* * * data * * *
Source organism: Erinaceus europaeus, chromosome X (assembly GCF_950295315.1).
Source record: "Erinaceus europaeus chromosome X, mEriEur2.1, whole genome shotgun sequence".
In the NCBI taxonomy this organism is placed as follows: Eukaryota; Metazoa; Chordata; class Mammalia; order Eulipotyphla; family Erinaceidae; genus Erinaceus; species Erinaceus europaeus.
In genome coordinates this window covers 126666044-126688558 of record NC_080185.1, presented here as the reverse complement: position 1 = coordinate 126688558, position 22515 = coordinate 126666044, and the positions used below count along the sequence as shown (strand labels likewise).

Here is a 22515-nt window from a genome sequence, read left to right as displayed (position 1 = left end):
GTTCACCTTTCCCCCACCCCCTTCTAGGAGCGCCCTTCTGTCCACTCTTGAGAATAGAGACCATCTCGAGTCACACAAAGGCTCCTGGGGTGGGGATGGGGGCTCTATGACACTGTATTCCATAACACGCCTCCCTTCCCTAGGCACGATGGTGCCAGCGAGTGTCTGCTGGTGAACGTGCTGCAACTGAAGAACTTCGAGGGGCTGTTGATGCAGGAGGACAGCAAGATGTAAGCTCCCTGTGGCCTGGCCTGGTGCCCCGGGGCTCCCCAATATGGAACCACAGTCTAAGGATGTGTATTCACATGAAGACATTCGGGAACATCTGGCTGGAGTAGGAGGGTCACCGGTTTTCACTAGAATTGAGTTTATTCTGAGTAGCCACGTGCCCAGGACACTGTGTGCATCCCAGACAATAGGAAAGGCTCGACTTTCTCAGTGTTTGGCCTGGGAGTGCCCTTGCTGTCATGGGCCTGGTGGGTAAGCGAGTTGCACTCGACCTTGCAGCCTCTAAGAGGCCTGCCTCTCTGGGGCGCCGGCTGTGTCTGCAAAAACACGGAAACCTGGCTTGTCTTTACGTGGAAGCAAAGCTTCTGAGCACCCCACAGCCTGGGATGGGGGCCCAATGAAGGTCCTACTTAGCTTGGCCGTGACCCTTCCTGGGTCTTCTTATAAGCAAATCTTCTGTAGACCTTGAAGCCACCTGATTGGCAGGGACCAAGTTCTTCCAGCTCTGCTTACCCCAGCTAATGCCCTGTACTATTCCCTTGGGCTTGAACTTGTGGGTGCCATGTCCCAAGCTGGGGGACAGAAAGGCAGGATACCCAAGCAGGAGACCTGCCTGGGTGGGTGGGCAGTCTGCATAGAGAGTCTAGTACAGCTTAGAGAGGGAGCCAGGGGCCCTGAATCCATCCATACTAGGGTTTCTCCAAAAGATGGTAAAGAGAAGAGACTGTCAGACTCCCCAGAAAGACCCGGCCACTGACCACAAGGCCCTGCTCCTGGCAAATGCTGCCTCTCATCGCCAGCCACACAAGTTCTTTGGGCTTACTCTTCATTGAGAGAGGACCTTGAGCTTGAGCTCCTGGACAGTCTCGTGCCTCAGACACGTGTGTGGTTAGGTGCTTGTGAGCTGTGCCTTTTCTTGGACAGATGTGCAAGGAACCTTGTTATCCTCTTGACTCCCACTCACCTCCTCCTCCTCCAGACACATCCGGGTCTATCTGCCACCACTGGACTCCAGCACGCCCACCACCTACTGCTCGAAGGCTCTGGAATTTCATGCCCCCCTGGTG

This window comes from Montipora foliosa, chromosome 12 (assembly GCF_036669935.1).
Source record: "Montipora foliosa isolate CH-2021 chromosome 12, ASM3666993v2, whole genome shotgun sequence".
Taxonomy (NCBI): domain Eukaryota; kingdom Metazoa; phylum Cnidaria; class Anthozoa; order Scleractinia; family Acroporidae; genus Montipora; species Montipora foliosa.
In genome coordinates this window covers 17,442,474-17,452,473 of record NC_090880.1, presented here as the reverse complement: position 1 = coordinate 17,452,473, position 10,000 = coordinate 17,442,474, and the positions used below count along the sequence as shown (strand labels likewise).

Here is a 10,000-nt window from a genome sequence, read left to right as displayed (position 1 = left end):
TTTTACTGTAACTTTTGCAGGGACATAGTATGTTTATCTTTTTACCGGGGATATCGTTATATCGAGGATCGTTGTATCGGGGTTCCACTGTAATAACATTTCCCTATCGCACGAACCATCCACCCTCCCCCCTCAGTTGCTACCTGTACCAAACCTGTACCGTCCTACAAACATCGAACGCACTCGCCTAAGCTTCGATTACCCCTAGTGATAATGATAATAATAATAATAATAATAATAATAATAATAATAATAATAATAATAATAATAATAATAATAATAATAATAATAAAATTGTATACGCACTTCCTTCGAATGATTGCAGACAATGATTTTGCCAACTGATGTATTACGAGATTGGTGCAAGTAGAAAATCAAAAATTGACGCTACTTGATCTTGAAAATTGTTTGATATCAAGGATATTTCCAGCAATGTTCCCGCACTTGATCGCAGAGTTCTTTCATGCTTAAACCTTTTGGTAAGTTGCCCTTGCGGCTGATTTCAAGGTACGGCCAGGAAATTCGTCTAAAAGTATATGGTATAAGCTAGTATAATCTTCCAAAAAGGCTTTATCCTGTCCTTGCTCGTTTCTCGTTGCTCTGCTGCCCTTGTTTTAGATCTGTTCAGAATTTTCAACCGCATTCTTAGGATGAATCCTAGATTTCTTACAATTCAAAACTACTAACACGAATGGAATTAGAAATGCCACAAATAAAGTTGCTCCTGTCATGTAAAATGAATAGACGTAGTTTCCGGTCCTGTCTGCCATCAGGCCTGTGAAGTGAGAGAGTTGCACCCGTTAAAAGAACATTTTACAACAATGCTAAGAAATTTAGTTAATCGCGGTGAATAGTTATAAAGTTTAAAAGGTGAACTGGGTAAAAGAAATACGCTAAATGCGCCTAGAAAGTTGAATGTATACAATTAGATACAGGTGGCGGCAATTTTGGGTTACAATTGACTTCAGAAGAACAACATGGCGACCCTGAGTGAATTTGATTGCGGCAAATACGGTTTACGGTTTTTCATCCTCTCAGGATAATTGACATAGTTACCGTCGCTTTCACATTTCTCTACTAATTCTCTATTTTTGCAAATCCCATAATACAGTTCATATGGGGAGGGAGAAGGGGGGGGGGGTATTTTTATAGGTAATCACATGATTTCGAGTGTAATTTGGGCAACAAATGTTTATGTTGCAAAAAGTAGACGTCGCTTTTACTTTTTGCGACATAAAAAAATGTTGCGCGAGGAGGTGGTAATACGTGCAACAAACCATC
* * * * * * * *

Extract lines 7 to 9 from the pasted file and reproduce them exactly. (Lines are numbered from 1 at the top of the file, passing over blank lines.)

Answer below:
This window comes from Montipora foliosa, chromosome 12 (assembly GCF_036669935.1).
Source record: "Montipora foliosa isolate CH-2021 chromosome 12, ASM3666993v2, whole genome shotgun sequence".
Taxonomy (NCBI): domain Eukaryota; kingdom Metazoa; phylum Cnidaria; class Anthozoa; order Scleractinia; family Acroporidae; genus Montipora; species Montipora foliosa.